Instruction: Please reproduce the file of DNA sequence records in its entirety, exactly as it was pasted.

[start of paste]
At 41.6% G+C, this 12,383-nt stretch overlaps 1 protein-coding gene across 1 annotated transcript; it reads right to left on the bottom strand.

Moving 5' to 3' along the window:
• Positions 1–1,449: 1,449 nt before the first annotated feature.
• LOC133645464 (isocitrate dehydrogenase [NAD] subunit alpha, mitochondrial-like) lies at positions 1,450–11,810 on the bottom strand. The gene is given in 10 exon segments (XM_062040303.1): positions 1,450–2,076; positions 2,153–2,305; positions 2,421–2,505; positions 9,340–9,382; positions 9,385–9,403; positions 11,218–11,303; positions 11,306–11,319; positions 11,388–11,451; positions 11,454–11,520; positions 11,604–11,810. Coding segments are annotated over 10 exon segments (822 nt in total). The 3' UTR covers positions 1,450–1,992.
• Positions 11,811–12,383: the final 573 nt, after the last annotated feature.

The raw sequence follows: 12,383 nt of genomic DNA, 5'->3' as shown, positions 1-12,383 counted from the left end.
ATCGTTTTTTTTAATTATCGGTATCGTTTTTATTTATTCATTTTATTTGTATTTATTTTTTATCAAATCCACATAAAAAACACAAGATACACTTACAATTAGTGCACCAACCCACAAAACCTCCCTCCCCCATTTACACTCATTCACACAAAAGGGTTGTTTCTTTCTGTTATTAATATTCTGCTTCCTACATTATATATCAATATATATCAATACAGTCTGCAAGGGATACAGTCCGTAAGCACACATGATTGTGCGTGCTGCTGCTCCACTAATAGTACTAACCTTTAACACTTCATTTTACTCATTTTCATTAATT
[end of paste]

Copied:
At 41.6% G+C, this 12,383-nt stretch overlaps 1 protein-coding gene across 1 annotated transcript; it reads right to left on the bottom strand.

Moving 5' to 3' along the window:
• Positions 1–1,449: 1,449 nt before the first annotated feature.
• LOC133645464 (isocitrate dehydrogenase [NAD] subunit alpha, mitochondrial-like) lies at positions 1,450–11,810 on the bottom strand. The gene is given in 10 exon segments (XM_062040303.1): positions 1,450–2,076; positions 2,153–2,305; positions 2,421–2,505; positions 9,340–9,382; positions 9,385–9,403; positions 11,218–11,303; positions 11,306–11,319; positions 11,388–11,451; positions 11,454–11,520; positions 11,604–11,810. Coding segments are annotated over 10 exon segments (822 nt in total). The 3' UTR covers positions 1,450–1,992.
• Positions 11,811–12,383: the final 573 nt, after the last annotated feature.

The raw sequence follows: 12,383 nt of genomic DNA, 5'->3' as shown, positions 1-12,383 counted from the left end.
ATCGTTTTTTTTAATTATCGGTATCGTTTTTATTTATTCATTTTATTTGTATTTATTTTTTATCAAATCCACATAAAAAACACAAGATACACTTACAATTAGTGCACCAACCCACAAAACCTCCCTCCCCCATTTACACTCATTCACACAAAAGGGTTGTTTCTTTCTGTTATTAATATTCTGCTTCCTACATTATATATCAATATATATCAATACAGTCTGCAAGGGATACAGTCCGTAAGCACACATGATTGTGCGTGCTGCTGCTCCACTAATAGTACTAACCTTTAACACTTCATTTTACTCATTTTCATTAATT